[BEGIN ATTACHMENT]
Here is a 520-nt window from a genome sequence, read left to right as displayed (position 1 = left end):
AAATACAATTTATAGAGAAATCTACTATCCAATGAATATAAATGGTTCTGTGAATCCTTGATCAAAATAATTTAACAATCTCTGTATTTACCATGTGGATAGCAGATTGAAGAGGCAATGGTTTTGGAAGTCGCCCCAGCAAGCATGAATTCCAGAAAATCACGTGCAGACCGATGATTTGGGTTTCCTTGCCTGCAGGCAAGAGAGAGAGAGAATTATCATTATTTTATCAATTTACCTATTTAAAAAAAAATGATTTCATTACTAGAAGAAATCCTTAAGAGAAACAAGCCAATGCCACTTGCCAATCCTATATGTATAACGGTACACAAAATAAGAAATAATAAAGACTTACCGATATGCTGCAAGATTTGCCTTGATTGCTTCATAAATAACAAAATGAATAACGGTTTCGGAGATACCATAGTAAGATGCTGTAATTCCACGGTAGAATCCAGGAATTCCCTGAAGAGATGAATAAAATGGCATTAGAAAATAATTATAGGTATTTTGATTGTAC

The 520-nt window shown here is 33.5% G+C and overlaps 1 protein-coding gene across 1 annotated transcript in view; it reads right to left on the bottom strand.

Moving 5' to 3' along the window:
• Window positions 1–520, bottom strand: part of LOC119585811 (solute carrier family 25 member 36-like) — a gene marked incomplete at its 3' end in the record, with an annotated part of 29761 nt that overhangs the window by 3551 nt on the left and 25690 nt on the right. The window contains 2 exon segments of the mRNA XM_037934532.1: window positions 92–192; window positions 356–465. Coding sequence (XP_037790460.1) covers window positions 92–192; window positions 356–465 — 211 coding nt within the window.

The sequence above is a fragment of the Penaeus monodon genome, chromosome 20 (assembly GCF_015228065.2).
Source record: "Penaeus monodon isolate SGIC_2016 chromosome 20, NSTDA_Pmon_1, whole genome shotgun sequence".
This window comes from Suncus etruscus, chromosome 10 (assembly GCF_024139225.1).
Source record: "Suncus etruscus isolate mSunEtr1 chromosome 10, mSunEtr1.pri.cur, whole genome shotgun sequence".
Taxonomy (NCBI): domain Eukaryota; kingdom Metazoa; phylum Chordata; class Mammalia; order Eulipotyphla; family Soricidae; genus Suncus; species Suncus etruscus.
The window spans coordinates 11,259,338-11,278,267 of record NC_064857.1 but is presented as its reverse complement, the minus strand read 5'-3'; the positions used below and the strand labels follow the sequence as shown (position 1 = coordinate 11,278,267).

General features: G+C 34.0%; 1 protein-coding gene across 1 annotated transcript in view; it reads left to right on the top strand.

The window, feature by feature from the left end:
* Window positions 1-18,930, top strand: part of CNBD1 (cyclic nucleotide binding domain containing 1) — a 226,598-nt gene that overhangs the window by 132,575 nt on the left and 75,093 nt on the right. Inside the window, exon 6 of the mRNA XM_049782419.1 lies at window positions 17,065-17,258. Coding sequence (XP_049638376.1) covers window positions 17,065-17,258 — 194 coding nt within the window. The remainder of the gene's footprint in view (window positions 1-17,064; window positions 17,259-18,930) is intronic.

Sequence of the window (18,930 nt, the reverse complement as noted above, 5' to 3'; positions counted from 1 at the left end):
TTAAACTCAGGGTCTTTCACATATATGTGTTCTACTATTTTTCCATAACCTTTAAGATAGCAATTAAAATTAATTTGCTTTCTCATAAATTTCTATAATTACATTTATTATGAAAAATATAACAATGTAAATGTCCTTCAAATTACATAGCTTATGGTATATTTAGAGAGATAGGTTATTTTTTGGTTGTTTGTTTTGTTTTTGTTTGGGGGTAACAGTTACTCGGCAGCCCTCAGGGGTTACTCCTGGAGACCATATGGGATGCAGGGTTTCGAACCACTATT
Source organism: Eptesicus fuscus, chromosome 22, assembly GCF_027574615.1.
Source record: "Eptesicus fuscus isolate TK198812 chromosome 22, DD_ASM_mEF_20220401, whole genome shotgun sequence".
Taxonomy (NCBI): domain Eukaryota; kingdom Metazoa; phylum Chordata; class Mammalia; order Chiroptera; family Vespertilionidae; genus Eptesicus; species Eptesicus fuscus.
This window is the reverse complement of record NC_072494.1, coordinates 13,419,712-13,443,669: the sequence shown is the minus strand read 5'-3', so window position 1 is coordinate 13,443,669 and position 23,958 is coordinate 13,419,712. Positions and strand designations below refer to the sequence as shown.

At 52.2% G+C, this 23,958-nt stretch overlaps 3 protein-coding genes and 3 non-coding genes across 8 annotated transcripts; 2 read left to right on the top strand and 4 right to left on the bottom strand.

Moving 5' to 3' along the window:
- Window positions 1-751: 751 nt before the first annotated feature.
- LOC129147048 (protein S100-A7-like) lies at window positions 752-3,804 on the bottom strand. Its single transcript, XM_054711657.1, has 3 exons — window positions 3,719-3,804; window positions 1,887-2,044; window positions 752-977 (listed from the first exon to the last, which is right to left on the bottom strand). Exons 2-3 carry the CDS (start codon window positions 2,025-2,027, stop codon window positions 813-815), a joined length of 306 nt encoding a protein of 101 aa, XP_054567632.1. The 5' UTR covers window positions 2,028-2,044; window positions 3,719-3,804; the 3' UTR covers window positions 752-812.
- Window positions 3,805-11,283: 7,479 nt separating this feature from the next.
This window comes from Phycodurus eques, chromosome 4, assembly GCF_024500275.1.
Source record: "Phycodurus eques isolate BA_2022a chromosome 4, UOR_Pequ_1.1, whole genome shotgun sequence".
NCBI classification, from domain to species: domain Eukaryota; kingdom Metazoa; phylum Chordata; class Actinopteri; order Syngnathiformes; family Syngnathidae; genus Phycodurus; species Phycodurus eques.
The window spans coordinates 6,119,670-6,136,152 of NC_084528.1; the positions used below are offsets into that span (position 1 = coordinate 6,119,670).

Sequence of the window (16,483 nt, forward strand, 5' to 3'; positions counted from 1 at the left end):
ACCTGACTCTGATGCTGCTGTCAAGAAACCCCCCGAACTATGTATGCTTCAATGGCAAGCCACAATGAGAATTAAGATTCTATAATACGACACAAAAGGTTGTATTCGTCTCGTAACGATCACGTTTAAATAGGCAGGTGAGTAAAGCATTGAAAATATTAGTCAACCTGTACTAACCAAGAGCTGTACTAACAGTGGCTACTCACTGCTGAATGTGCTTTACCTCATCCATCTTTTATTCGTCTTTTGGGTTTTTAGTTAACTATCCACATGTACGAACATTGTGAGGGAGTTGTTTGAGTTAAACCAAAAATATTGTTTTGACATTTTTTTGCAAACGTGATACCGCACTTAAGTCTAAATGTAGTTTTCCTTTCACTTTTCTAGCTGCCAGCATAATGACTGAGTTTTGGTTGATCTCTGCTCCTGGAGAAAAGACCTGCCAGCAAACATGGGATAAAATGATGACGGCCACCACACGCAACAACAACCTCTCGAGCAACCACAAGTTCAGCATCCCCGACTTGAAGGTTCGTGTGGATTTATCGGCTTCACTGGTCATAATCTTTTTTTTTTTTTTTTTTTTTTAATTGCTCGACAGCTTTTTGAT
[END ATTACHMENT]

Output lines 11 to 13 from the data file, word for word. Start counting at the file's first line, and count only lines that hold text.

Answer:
The window spans coordinates 11,259,338-11,278,267 of record NC_064857.1 but is presented as its reverse complement, the minus strand read 5'-3'; the positions used below and the strand labels follow the sequence as shown (position 1 = coordinate 11,278,267).

General features: G+C 34.0%; 1 protein-coding gene across 1 annotated transcript in view; it reads left to right on the top strand.

The window, feature by feature from the left end: